Interesting difference between Minnesota and Sacramento. Basketball-Reference has an Expected W-L (or know as the Pythagorean record so often used in baseball) based off points allowed and scored. With that comes an expected W-L, and the Kings expected W-L is 5-19 (the actual record is 9-15) and the Wolves expected W-L is 13-11 (the actual record is 12-12 of course).

Another thing is the eFG% of the Kings. Awhile ago, it was 30th for both offense and defense. Now? The league average is 48.2 eFG% and the Kings defensive eFG% is 50.3% which ranks them 26th in the NBA at the moment. The Offensive league average is, you guessed it, 48.2 eFG% and the Kings are now at 44.3 eFG% still good for last in the NBA. But unlike a week ago where there was a substantial gap between the Kings and the Bobcats (who are 29th), and Wizards (who are 28th), is merely 1/10 of a percentage point between the Kings & Bobcats (who are 44.4 eFG%) and 3/10 of a percentage between between the Kings and the Wiz who are at 44.6 eFG%. if the Kings keep it up, Detroit, Toronto and Indiana are all within striking distance. That means not being 30th in eFG% by a substantial margin.

Since getting pasted by Denver at home nearly 2 weeks ago, here are the 4 Factors for the @ Utah, @ GSW game, Portland, GSW and @ New Orleans games.

Kings at Jazz

Four Factors
Pace eFG% TOV% ORB% FT/FGA ORtg
SAC 88.5 .500 14.8 27.8 .163 105.1
UTA 88.5 .487 16.0 34.1 .241 108.5

For the Utah game they were substantial over league average. If the Kings put this kind of percentage up consistently, the Kings would be top 10 in eFG%.

Kings at Warriors

Four Factors
Pace eFG% TOV% ORB% FT/FGA ORtg
SAC 93.3 .463 16.6 29.3 .171 96.4
GSW 93.3 .451 7.6 18.0 .121 99.6

Again, the Kings shot substantially better against GSW, in a loss in Oakland, than they have most of the season. That matters.

Blazers at Kings

Four Factors
Pace eFG% TOV% ORB% FT/FGA ORtg
POR 91.8 .477 12.0 28.9 .091 100.2
SAC 91.8 .480 14.5 25.6 .289 103.5

What really sticks out in this 4 Factors, other than the shooting, is that the Kings took much better of their FT opportunities than the Blazers did.

Warriors at Kings

Four Factors
Pace eFG% TOV% ORB% FT/FGA ORtg
GSW 89.6 .522 14.3 22.2 .133 107.1
SAC 89.6 .490 14.4 43.5 .184 115.2

The Kings beat the Dubs solely on the offensive rebounding and the shooting gap, which was even worse than what the Final 4 Factors say, closed substantially as the game wore on particularly once OT hit.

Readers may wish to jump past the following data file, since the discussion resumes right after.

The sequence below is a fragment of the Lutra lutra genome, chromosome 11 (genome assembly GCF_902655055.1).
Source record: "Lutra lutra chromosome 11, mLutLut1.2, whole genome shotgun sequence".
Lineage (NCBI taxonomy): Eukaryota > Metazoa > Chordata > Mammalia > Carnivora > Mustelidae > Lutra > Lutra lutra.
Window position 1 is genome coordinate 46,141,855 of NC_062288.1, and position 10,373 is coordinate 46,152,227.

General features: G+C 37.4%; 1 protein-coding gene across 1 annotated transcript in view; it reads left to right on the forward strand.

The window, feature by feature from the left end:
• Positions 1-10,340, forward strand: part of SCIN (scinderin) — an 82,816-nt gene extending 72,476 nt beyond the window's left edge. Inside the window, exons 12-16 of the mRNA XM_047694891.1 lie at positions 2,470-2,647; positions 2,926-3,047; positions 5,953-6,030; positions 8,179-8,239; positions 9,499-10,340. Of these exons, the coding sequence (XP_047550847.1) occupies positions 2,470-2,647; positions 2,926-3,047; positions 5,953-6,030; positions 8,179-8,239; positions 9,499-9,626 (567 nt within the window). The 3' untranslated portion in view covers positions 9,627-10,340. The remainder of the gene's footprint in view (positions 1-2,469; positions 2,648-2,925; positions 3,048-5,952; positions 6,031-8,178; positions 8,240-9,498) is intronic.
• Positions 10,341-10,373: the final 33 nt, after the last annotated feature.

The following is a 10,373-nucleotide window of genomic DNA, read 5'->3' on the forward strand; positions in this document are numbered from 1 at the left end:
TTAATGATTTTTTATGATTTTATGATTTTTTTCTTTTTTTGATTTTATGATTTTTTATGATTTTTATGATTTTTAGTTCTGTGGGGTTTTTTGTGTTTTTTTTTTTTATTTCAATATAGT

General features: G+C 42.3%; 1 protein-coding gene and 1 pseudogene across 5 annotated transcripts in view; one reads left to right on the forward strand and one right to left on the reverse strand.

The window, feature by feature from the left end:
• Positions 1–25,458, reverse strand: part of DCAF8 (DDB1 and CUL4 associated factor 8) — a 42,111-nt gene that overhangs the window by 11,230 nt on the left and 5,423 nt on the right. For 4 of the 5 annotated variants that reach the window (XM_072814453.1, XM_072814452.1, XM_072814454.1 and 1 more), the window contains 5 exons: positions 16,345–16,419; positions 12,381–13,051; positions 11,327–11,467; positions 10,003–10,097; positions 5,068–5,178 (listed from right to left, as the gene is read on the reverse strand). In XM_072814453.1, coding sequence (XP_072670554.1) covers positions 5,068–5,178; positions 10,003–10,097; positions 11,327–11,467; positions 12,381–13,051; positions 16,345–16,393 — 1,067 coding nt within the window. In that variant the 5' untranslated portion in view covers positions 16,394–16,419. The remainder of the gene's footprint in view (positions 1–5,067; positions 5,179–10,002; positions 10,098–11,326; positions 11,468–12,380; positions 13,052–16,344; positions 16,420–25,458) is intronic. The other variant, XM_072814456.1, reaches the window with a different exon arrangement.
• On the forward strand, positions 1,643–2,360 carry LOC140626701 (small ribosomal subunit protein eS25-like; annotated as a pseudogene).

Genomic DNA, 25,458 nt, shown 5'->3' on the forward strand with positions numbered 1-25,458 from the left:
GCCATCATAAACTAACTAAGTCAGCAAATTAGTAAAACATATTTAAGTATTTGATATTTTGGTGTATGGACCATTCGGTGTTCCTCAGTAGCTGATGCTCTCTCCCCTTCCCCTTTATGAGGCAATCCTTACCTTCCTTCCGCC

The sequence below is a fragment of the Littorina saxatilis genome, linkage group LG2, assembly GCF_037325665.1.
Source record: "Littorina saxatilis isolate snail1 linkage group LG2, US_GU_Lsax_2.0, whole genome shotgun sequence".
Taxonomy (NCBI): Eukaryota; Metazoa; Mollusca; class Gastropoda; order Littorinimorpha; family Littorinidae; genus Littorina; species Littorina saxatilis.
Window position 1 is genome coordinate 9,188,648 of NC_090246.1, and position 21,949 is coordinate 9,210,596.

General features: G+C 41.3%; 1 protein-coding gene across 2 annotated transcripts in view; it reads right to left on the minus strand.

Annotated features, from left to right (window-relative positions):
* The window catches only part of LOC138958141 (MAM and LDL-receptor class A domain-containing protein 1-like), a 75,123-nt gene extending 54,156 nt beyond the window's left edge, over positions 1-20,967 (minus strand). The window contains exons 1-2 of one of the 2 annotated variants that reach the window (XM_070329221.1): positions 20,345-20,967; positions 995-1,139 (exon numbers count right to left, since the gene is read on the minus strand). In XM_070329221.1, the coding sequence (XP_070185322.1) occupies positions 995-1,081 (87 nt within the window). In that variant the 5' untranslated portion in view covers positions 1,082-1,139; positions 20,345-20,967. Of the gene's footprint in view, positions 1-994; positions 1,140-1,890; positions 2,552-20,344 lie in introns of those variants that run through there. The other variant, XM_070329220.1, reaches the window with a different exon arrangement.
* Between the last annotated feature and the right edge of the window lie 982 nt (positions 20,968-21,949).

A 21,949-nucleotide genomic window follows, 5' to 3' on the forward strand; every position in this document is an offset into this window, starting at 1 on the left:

Kings at Hornets

Four Factors
Pace eFG% TOV% ORB% FT/FGA ORtg
SAC 85.8 .526 9.2 25.0 .231 116.5
NOH 85.8 .438 10.6 33.3 .259 107.2

Of course the real important note of the game is that the Kings shot substantially well and the Hornets did not. That matters a lot too.

After the Utah game the margin of differential was over -11. After tonight’s 8 point victory against New Orleans, the Kings margin of differential is now just over -9.

Final Thoughts

I’m not sure I can have any more final thoughts than what I’ve already displayed here, but this is a major litmus test of how committed Tyreke Evans and DeMarcus Cousins are to Keith Smart and the game plan. Can Evans/Cousins go out and execute? Will Evans/Cousins go out and execute plays? Will Evans/Cousins show counters when the Wolves respond? This is big boy NBA basketball. While Evans and Cousins both show unique and important glimpses, it’s time to get a real run of high quality NBA basketball going for these two. Tonight is a great start to show off that improved maturity and growth Keith Smart is always talking about.

Other than that, 2 more productive players off the bench would be nice because 7 guys can’t carry a team successfully , even one as young as this one, forever. Smart has been wise to pare down his rotation to find his key core guys, but after that you have to find a bench. Now we are finding who the main core rotation guys are, and now it’s time to find out who the bench guys are.

Game is at 5pm PST with the game being carried on CSN California. YeeHaw, here we come 600 1st Avenue Minneapolis!